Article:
Dec. 16, 2020
Scientists take important step toward building practical quantum internet
An international research team, including UCalgary quantum physicists, has taken a big step toward building a high-performing, scalable “quantum internet.”
A functional quantum internet would dramatically change the fields of secure communication, data storage, precision sensing and computing.
In such a network, information stored in quantum bits, or qubits (the basic unit of quantum information) is shared, or teleported, over long distances.
“High-fidelity” (high quality) quantum teleportation of photons (elementary particles of light) is essential for secure long-distance communications and a practical quantum internet.
“In this new study we demonstrate the quantum teleportation of photonic quantum states,” says study co-author Dr. Daniel Oblak, PhD, assistant professor of physics in the Department of Physics and Astronomy in the Faculty of Science. “This work meets the technological benchmarks required for a quantum internet system to a very high degree.”
The research team achieved sustained, long-distance teleportation, through 44 kilometres of optical fibre, of qubits of photons. The teleportation fidelity was greater than 90 per cent, using off-the-shelf equipment and state-of-the-art single photon detectors.
- Photo above: The new study used state-of-the-art single-photon detectors to measure photons (elementary particles of light). This photo shows the UCalgary’s superconducting nano-wire single-photon detectors, which were co-developed by the National Institute of Standards and Technology (NIST) and NASA’s Jet Propulsion Laboratory. These are nearly identical to those used in the current study. Photo courtesy Daniel Oblak
“This is an advancement towards a more readily available scaling up of such systems in different locations, to build a bigger system,” says study co-author Dr. Christoph Simon, PhD, professor of physics in the Department of Physics and Astronomy.
The measurements were performed on the California Institute of Technology’s and the Fermilab Quantum Network’s teleportation system test beds, part of Caltech’s multidisciplinary, multi-institutional public-private research program on Intelligent Quantum Networks and Technologies.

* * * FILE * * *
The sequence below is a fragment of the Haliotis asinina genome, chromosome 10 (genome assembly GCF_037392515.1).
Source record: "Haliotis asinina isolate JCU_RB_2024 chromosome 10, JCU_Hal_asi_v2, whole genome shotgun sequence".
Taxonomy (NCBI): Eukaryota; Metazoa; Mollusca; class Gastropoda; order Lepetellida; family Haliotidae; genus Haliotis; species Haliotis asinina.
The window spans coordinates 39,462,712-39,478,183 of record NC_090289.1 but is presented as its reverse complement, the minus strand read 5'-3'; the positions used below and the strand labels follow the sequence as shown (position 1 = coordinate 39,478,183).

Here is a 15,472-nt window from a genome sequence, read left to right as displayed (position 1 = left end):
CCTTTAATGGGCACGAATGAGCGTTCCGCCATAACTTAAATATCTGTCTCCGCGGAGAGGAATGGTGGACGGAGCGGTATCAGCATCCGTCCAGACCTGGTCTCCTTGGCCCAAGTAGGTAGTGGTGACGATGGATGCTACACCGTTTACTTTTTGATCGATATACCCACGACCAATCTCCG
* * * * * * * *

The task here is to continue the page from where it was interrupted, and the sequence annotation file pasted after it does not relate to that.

The team’s experimental results are supported by an analytical model that accurately accounts for realistic imperfections in the experiment. Study co-author Dr. Nikolai Lauk, PhD, a former postdoctoral researcher with Simon who is now a postdoc at Caltech, developed this model.
The team includes researchers from Caltech, Fermilab, NASA Jet Propulsion Laboratory, University of Calgary, and Harvard University.
Their study, “Teleportation Systems Toward a Quantum Internet,” is published in PRX Quantum, a physical review journal.
UCalgary seen as 'go-to partner' for quantum network R&D
For the study, Oblak visited the Caltech lab in Pasadena, Calif. and the Fermilab near Chicago to do hands-on work, and also advised on implementing parts of the experiment.
Simon, who’s involved in a larger collaboration with Dr. Maria Spiropulu, PhD, an experimental physicist at Caltech, on making the quantum internet more broadly, served as an adviser on the study.
Building a functional quantum internet is so complex it will require a new model for quantum collaboration, the kind of “big science” typical of high-energy physics and astrophysics, Simon and Spiropulu wrote in an article for the American Physical Society News. This includes consortia “with expertise spanning classical and quantum [physics], public and private [sectors], hardware and software, science and society.”
“We will be a key partner in such consortia based on our past experience, but also some of our up-and-coming experiments and research,” Simon says.
For example, the new study builds on a 2016 experiment Oblak participated in, when UCalgary and international researchers successfully teleported a photon through six kilometres of The City of Calgary’s fibre optic cable infrastructure.
That experiment was led by then-UCalgary physics professor Dr. Wolfgang Tittel, PhD, (now at Delft University of Technology in the Netherlands). It included UCalgary graduate Dr. Raju Valivarthi, PhD, who became a Caltech postdoctoral scholar and is the lead author on the new paper.
Also, Harvard University’s partner on the new study, Dr. Neil Sinclair, PhD, did his doctoral degree with Tittel at UCalgary.
“Our track record has made us the go-to partner for other collaborators who want to build quantum networks,” says Oblak. “We are an internationally significant centre in this work.”
That work includes projects to develop other components required for a quantum internet, such as quantum memories (which can store quantum information) and quantum transducers (which can "translate" quantum information between quantum computers and photons).
UCalgary’s quantum science is led by Dr. Barry Sanders, PhD, professor of physics in the Department of Physics and Astronomy, director of the Institute for Quantum Science and Technology, and lead investigator of the Alberta Major Innovation Fund Project on Quantum Technologies. The work focuses on three main areas: quantum sensing, quantum computing and quantum communication (which Simon leads).
Oblak leads UCalgary’s participation in the science team for the Quantum Encryption and Science Satellite project, led by the University of Waterloo. The project involves quantum key distribution to establish highly secure cryptographic keys, by transmitting each bit of the key between distant locations via links with satellites.
“We’re soon going to have a quantum satellite ground station with the capability of connecting to quantum satellites,” Oblak says.
UCalgary’s work on quantum internet components and the quantum satellite ground station is funded by the Alberta government’s Major Innovation Fund and by federal research funding programs.